As dietary supplements continue to differentiate themselves and reflect the latest research and technology, thus expanding choices for increasingly specific demographic targets, so too is the packaging. By necessity, the artful combination of presence and materials/technology spurs packaging trends. And trends are waxing and waning more quickly.
"First," Scott Jost, vice president of innovation and design, Berlin Packaging, said, "the bar has been raised because new tools and economics have made it less costly to do custom packaging. New software, rapid prototyping and digital printing have revolutionized the development process. Second, marketers are making more changes and doing so more frequently than ever because its relatively easy to do so."
According to of Marny Bielefeldt, director of marketing, Alpha Packaging, Californias Rigid Plastic Packaging Container (RPPC) law affects all products (not just natural products) in rigid packaging 8 oz. and larger, and many of Alphas customers are requesting guidance on the regulations. "There is more of an emphasis on trying to 'light-weight' or 'right-weight' supplement packaging. This typically entails taking gram weight out of the bottles by making the walls thinner, while still maintaining the structural integrity of the bottle. Some rigid containers are more suitable for light-weighting than others, and it is certainly possible to take too much gram weight out of a plastic bottle. If a bottles walls are too thin, it can collapse under the weight of filled containers during shipping, or be difficult to label on conventional filling lines."
The shelf is the point of purchase decision, and there's much competition to be thereand if you make it, you're surrounded by the next guys. Therefore, there is an increasing focus on the power of space and imagery in package design. "Because products are tightly packed and always face the consumer, packages that create eye-catching shelf impact can help revitalize a brand image and create a unique product concept," Suley Muratoglu, vice president of marketing and product development, Tetra Pak Inc. said. "To select the right package, brands would do well to examine options that are both visually enticing, while also adding to the overall efficiency of the shelf space and display area."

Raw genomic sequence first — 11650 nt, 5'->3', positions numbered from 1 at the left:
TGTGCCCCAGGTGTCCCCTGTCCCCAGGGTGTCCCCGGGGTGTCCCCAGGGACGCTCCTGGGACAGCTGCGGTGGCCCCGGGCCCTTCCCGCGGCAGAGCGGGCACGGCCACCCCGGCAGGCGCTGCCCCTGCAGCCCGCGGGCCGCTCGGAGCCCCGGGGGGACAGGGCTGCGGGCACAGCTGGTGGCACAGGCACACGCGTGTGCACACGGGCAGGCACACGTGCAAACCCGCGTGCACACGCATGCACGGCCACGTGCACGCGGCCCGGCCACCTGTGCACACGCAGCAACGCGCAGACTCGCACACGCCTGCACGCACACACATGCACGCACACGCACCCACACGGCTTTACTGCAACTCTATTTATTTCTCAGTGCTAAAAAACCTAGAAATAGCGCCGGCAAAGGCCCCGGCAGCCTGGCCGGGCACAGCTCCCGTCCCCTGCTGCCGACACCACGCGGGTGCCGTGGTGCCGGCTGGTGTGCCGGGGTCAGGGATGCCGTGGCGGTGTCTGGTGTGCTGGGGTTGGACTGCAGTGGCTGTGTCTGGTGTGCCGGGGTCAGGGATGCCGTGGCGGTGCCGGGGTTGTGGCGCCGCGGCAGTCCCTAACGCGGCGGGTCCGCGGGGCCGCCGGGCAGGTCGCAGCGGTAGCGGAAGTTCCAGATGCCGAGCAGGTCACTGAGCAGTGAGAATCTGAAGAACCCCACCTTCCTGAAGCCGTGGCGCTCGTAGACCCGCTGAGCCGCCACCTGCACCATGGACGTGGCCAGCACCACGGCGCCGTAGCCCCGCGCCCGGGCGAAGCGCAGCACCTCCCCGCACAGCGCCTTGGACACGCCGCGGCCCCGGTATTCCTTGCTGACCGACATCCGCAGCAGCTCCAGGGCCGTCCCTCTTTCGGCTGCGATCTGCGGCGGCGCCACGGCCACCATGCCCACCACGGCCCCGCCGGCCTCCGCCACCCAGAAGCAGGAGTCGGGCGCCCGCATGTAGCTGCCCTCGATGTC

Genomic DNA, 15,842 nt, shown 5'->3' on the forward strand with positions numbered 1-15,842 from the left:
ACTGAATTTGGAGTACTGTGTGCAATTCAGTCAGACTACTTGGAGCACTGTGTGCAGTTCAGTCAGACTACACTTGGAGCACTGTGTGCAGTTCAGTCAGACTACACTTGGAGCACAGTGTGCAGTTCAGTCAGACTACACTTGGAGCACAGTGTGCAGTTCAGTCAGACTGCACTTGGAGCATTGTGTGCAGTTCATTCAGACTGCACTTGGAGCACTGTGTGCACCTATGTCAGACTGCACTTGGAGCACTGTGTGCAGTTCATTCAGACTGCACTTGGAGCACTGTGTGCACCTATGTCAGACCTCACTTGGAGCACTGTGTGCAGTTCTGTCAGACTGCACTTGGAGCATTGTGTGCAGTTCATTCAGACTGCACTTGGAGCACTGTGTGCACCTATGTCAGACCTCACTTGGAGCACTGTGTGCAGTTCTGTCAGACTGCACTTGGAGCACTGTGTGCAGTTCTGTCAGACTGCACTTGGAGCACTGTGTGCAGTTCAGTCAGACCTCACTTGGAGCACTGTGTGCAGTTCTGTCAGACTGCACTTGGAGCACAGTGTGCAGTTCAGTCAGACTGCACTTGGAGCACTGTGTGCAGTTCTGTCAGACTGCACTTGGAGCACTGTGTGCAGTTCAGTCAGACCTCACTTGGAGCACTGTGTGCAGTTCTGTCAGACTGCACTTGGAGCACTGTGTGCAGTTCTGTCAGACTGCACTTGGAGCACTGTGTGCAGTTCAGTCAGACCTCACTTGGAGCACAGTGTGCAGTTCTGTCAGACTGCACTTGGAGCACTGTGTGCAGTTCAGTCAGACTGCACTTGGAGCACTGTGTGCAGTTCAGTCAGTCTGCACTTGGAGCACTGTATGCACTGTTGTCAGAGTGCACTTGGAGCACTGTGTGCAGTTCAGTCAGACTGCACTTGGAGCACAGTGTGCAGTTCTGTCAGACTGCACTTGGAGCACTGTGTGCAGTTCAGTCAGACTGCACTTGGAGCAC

Of note, Muratoglu emphasized catchy graphics also help with grabbing consumers' attention, which, according to market research guidebook GreenBook, needs to happen within 10 seconds to influence purchasing behavior.
Sustainability and eco-friendly packaging is not merely a trend, it's a way of life. "The biggest trend has been the use of environmentally sustainable materials," Wes Bentley, principal, Bentley & Royce, said. For example, the compostable poly bag been driven largely by the packaged food companies, and he believes it will eventually trickle down to the supplement companies. Klotz added he sees more requests for reduced amounts of packaging materials to address environmental concerns and appeal.
And there's an increasing amount of consumer expectation, Muratoglu observed. As consumers expand their knowledge on issues pertaining to sustainability, they feel a growing sense of responsibility with their purchases. Importantly, consumers believe manufacturers should take responsibility in environmental issues by reducing their impact on the environment.
Read the first article in this series here.
Lisa Schofield, owner of WorDesigns, is an industry veteran who focuses on promotional writing, copy editing and trade press relations. She has been assisting ingredient suppliers in their quest for industry "fame" for 10 years and prior to this, she was a long-time trade media editor.